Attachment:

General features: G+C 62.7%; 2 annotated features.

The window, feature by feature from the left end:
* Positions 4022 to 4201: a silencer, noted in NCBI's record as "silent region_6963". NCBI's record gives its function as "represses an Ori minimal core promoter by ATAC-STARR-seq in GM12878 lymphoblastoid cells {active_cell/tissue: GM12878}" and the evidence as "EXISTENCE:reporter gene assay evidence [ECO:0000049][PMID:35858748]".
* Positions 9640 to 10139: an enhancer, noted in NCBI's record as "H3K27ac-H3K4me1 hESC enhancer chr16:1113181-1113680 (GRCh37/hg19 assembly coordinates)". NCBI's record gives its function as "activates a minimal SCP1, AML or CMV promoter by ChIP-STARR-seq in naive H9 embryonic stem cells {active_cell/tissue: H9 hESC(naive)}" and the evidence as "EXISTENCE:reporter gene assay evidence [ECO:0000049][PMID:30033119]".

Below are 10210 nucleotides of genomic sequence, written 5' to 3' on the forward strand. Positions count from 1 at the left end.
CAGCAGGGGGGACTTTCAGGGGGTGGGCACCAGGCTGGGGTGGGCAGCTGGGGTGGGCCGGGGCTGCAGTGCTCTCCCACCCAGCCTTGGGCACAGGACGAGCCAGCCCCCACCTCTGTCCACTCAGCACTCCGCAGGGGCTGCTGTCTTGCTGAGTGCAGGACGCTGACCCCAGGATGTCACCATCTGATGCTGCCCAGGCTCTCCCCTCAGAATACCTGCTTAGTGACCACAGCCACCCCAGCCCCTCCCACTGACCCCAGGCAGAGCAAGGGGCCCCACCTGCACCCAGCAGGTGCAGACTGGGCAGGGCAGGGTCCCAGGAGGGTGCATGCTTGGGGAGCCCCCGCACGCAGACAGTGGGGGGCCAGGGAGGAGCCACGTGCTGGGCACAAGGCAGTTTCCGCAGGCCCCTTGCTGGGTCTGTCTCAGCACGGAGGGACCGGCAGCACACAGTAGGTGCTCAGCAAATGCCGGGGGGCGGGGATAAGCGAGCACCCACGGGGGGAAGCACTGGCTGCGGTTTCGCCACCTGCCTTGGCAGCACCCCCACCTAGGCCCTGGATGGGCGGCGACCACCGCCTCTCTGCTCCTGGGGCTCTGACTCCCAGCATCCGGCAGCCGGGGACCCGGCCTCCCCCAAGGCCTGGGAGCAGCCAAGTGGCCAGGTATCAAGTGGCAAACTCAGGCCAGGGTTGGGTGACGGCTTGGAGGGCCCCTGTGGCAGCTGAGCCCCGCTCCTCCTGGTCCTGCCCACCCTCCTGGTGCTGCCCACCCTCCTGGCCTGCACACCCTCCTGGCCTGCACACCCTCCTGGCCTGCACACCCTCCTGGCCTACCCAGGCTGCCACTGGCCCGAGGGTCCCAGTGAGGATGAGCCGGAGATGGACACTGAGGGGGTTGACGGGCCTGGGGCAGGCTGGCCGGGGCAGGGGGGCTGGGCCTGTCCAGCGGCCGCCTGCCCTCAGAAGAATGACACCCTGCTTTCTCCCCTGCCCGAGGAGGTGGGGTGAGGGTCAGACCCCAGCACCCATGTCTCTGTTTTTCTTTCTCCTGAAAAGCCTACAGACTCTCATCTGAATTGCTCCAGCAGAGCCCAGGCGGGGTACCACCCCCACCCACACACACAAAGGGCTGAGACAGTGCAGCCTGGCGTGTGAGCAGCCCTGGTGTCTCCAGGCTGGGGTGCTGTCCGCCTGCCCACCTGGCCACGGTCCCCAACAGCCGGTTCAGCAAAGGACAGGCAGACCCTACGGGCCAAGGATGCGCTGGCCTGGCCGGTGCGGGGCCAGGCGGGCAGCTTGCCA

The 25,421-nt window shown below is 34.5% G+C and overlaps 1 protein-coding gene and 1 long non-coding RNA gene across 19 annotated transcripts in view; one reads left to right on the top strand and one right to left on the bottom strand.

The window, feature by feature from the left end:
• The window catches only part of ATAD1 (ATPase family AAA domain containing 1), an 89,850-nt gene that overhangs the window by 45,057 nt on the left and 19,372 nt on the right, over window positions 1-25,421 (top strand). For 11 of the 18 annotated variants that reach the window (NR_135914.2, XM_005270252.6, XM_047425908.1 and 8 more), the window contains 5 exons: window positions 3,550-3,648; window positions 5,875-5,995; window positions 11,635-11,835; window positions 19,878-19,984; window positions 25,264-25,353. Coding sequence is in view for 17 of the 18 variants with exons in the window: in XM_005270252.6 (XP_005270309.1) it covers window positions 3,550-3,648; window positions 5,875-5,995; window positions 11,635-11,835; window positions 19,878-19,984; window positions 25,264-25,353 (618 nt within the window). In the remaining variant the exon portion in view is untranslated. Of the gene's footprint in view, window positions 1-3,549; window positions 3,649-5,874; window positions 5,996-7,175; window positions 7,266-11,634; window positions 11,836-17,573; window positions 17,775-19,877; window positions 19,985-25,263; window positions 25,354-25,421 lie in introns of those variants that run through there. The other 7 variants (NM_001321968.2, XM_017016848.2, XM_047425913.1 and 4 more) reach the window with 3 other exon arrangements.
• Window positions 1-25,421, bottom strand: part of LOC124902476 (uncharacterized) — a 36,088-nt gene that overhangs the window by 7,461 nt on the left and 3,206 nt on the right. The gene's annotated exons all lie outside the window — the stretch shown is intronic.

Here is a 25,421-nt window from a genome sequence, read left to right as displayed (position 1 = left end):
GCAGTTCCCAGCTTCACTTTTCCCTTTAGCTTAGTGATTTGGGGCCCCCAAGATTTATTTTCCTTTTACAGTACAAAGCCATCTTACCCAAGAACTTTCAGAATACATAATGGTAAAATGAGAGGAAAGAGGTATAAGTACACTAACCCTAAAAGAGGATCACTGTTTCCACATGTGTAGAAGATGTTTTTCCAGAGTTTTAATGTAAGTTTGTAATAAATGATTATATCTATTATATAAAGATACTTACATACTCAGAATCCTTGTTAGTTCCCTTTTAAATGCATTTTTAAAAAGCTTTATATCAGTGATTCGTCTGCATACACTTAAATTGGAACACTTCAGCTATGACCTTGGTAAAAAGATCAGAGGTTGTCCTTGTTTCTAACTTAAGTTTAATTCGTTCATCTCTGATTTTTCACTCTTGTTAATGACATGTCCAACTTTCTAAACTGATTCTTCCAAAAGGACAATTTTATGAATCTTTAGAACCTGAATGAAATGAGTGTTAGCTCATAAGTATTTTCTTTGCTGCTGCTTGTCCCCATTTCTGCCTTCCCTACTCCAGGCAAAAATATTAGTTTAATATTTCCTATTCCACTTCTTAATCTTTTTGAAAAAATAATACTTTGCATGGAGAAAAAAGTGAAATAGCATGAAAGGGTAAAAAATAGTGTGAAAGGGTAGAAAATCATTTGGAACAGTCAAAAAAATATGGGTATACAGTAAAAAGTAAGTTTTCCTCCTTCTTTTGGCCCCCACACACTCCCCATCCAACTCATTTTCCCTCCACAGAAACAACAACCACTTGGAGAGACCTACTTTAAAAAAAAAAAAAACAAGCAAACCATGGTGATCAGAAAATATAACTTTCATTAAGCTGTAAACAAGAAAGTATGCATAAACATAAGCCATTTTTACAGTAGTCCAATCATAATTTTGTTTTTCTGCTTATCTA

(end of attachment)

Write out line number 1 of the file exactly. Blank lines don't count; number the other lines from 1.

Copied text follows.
General features: G+C 62.7%; 2 annotated features.